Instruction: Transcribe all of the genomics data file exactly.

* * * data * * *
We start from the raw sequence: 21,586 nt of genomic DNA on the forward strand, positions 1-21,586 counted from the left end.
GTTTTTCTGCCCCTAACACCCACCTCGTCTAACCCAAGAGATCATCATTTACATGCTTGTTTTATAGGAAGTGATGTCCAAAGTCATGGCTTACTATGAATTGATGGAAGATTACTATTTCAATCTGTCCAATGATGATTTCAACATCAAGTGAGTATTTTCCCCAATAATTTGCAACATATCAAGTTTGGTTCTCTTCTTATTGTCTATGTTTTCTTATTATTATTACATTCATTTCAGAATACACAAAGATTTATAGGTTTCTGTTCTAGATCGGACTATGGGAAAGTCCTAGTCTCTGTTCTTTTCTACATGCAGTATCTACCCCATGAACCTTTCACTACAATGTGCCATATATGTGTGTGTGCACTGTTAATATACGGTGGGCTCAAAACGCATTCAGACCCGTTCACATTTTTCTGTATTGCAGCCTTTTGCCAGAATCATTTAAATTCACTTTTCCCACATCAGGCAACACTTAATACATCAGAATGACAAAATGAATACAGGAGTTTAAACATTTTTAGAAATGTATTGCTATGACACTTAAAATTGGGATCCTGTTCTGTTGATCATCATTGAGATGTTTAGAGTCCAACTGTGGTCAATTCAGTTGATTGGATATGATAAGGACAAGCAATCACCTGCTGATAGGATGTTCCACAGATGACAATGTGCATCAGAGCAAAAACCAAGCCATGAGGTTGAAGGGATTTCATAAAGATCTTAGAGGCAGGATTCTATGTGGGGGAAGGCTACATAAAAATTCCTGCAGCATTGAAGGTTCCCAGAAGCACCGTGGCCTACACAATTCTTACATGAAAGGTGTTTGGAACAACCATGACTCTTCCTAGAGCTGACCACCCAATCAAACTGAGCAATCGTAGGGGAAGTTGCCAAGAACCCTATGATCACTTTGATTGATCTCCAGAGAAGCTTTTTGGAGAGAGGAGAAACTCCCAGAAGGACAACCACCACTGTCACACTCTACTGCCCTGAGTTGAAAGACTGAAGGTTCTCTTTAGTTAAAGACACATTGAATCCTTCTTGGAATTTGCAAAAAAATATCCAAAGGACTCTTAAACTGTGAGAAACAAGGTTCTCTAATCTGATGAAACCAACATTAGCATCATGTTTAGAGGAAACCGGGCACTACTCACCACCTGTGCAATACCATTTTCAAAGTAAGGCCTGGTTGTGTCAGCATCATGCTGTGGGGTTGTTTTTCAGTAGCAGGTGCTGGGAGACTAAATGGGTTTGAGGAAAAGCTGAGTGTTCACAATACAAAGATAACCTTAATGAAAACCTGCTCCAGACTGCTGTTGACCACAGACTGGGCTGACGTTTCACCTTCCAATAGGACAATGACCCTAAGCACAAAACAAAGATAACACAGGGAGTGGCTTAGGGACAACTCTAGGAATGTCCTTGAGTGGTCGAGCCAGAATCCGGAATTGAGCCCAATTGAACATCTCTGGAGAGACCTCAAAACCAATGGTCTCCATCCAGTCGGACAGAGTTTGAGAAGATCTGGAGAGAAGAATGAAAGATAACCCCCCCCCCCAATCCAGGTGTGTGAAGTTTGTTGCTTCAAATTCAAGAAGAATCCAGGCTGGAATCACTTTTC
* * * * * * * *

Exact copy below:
We start from the raw sequence: 21,586 nt of genomic DNA on the forward strand, positions 1-21,586 counted from the left end.
GTTTTTCTGCCCCTAACACCCACCTCGTCTAACCCAAGAGATCATCATTTACATGCTTGTTTTATAGGAAGTGATGTCCAAAGTCATGGCTTACTATGAATTGATGGAAGATTACTATTTCAATCTGTCCAATGATGATTTCAACATCAAGTGAGTATTTTCCCCAATAATTTGCAACATATCAAGTTTGGTTCTCTTCTTATTGTCTATGTTTTCTTATTATTATTACATTCATTTCAGAATACACAAAGATTTATAGGTTTCTGTTCTAGATCGGACTATGGGAAAGTCCTAGTCTCTGTTCTTTTCTACATGCAGTATCTACCCCATGAACCTTTCACTACAATGTGCCATATATGTGTGTGTGCACTGTTAATATACGGTGGGCTCAAAACGCATTCAGACCCGTTCACATTTTTCTGTATTGCAGCCTTTTGCCAGAATCATTTAAATTCACTTTTCCCACATCAGGCAACACTTAATACATCAGAATGACAAAATGAATACAGGAGTTTAAACATTTTTAGAAATGTATTGCTATGACACTTAAAATTGGGATCCTGTTCTGTTGATCATCATTGAGATGTTTAGAGTCCAACTGTGGTCAATTCAGTTGATTGGATATGATAAGGACAAGCAATCACCTGCTGATAGGATGTTCCACAGATGACAATGTGCATCAGAGCAAAAACCAAGCCATGAGGTTGAAGGGATTTCATAAAGATCTTAGAGGCAGGATTCTATGTGGGGGAAGGCTACATAAAAATTCCTGCAGCATTGAAGGTTCCCAGAAGCACCGTGGCCTACACAATTCTTACATGAAAGGTGTTTGGAACAACCATGACTCTTCCTAGAGCTGACCACCCAATCAAACTGAGCAATCGTAGGGGAAGTTGCCAAGAACCCTATGATCACTTTGATTGATCTCCAGAGAAGCTTTTTGGAGAGAGGAGAAACTCCCAGAAGGACAACCACCACTGTCACACTCTACTGCCCTGAGTTGAAAGACTGAAGGTTCTCTTTAGTTAAAGACACATTGAATCCTTCTTGGAATTTGCAAAAAAATATCCAAAGGACTCTTAAACTGTGAGAAACAAGGTTCTCTAATCTGATGAAACCAACATTAGCATCATGTTTAGAGGAAACCGGGCACTACTCACCACCTGTGCAATACCATTTTCAAAGTAAGGCCTGGTTGTGTCAGCATCATGCTGTGGGGTTGTTTTTCAGTAGCAGGTGCTGGGAGACTAAATGGGTTTGAGGAAAAGCTGAGTGTTCACAATACAAAGATAACCTTAATGAAAACCTGCTCCAGACTGCTGTTGACCACAGACTGGGCTGACGTTTCACCTTCCAATAGGACAATGACCCTAAGCACAAAACAAAGATAACACAGGGAGTGGCTTAGGGACAACTCTAGGAATGTCCTTGAGTGGTCGAGCCAGAATCCGGAATTGAGCCCAATTGAACATCTCTGGAGAGACCTCAAAACCAATGGTCTCCATCCAGTCGGACAGAGTTTGAGAAGATCTGGAGAGAAGAATGAAAGATAACCCCCCCCCCCAATCCAGGTGTGTGAAGTTTGTTGCTTCAAATTCAAGAAGAATCCAGGCTGGAATCACTTTTC